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South Dakota prison inmates make road signs, Braille books

Blind man reading a braille book on chair

Inmates at the South Dakota State Penitentiary make thousands of everyday items each year, from traffic tickets to sensory toys for children with disabilities. About 245 are employed by Pheasantland Industries making 25 to 40 cents an hour, The Brooking Register reports.

This year, the city also began hiring inmates to work for 25 cents an hour on a variety of projects, and both the city and Pheasantland say it’s a way for inmates to learn workplace skills, the Argus Leader reported.

Here’s a look at some products inmates placed in the Sioux Falls prison make within the Pheasantland’s seven workshops:

Braille textbooks: All of the braille in the South Dakota State Library comes from the workshop, as well as many textbooks used at the South Dakota School for the Blind and Visually Impaired, and master copies of tactile textbooks redistributed by the American Printing House across the United States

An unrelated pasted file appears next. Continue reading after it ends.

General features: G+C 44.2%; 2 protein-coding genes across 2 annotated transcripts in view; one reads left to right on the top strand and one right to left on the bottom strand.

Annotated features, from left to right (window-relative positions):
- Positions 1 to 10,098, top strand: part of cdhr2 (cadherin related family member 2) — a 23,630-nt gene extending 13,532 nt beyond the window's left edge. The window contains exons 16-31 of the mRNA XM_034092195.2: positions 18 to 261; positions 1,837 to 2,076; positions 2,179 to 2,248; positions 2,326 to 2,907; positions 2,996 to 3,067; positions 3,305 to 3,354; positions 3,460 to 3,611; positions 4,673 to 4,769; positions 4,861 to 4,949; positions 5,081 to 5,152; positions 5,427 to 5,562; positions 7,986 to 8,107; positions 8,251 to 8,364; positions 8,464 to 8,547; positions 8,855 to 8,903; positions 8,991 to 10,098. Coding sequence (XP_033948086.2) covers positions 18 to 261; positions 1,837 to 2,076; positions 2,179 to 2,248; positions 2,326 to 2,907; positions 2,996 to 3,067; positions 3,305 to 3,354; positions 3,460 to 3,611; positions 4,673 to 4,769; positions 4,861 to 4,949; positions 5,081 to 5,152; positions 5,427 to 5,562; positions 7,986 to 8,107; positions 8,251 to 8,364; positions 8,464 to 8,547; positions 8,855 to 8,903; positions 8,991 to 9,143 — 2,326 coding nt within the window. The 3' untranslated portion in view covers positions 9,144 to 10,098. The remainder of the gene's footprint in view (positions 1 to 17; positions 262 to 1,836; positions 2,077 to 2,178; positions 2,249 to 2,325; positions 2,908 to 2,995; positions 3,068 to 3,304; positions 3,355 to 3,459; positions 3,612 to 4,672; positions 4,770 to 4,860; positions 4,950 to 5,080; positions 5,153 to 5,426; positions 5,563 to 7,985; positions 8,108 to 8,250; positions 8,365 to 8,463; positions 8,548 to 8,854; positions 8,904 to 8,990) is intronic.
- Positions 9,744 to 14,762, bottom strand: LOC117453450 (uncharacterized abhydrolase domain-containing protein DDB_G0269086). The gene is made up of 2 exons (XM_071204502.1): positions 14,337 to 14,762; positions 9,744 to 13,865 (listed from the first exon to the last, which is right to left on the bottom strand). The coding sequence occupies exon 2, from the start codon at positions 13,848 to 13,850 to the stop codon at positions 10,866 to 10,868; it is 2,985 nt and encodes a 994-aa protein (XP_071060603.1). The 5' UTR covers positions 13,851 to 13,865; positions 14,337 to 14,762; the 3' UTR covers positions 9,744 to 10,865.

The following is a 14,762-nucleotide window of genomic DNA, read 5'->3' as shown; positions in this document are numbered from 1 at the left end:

Toy airplanes: The toys are given to law enforcement officials to give to children as a community outreach effort. School desks: Inmates built commissioned school desks for the Pierre School District. Signs: Almost all signs used by the South Dakota Department of Transportation are made by inmates.

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